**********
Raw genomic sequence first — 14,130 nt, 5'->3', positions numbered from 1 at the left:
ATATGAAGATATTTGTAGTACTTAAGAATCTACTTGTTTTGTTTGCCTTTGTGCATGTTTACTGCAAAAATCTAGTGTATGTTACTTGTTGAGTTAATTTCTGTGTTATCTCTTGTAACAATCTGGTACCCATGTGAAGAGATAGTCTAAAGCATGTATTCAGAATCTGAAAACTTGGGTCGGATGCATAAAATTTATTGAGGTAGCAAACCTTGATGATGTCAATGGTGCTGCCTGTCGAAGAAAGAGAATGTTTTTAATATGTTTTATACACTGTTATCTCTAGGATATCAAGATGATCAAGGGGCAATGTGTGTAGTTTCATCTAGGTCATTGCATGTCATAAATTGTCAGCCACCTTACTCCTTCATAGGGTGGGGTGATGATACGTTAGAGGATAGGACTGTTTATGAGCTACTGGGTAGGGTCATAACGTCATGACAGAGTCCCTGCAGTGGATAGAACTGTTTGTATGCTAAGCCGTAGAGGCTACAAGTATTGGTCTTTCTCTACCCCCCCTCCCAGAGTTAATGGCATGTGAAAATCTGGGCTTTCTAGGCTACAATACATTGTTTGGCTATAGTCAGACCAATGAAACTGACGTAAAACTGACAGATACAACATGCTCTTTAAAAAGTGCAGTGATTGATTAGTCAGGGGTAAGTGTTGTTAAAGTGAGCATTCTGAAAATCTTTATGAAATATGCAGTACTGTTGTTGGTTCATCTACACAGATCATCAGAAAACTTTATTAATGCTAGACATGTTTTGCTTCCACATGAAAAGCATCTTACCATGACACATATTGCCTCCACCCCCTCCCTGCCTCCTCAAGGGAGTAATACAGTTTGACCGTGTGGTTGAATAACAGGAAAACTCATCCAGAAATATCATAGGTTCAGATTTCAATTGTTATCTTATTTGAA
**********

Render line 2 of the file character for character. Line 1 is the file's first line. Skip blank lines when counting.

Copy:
ATATGAAGATATTTGTAGTACTTAAGAATCTACTTGTTTTGTTTGCCTTTGTGCATGTTTACTGCAAAAATCTAGTGTATGTTACTTGTTGAGTTAATTTCTGTGTTATCTCTTGTAACAATCTGGTACCCATGTGAAGAGATAGTCTAAAGCATGTATTCAGAATCTGAAAACTTGGGTCGGATGCATAAAATTTATTGAGGTAGCAAACCTTGATGATGTCAATGGTGCTGCCTGTCGAAGAAAGAGAATGTTTTTAATATGTTTTATACACTGTTATCTCTAGGATATCAAGATGATCAAGGGGCAATGTGTGTAGTTTCATCTAGGTCATTGCATGTCATAAATTGTCAGCCACCTTACTCCTTCATAGGGTGGGGTGATGATACGTTAGAGGATAGGACTGTTTATGAGCTACTGGGTAGGGTCATAACGTCATGACAGAGTCCCTGCAGTGGATAGAACTGTTTGTATGCTAAGCCGTAGAGGCTACAAGTATTGGTCTTTCTCTACCCCCCCTCCCAGAGTTAATGGCATGTGAAAATCTGGGCTTTCTAGGCTACAATACATTGTTTGGCTATAGTCAGACCAATGAAACTGACGTAAAACTGACAGATACAACATGCTCTTTAAAAAGTGCAGTGATTGATTAGTCAGGGGTAAGTGTTGTTAAAGTGAGCATTCTGAAAATCTTTATGAAATATGCAGTACTGTTGTTGGTTCATCTACACAGATCATCAGAAAACTTTATTAATGCTAGACATGTTTTGCTTCCACATGAAAAGCATCTTACCATGACACATATTGCCTCCACCCCCTCCCTGCCTCCTCAAGGGAGTAATACAGTTTGACCGTGTGGTTGAATAACAGGAAAACTCATCCAGAAATATCATAGGTTCAGATTTCAATTGTTATCTTATTTGAA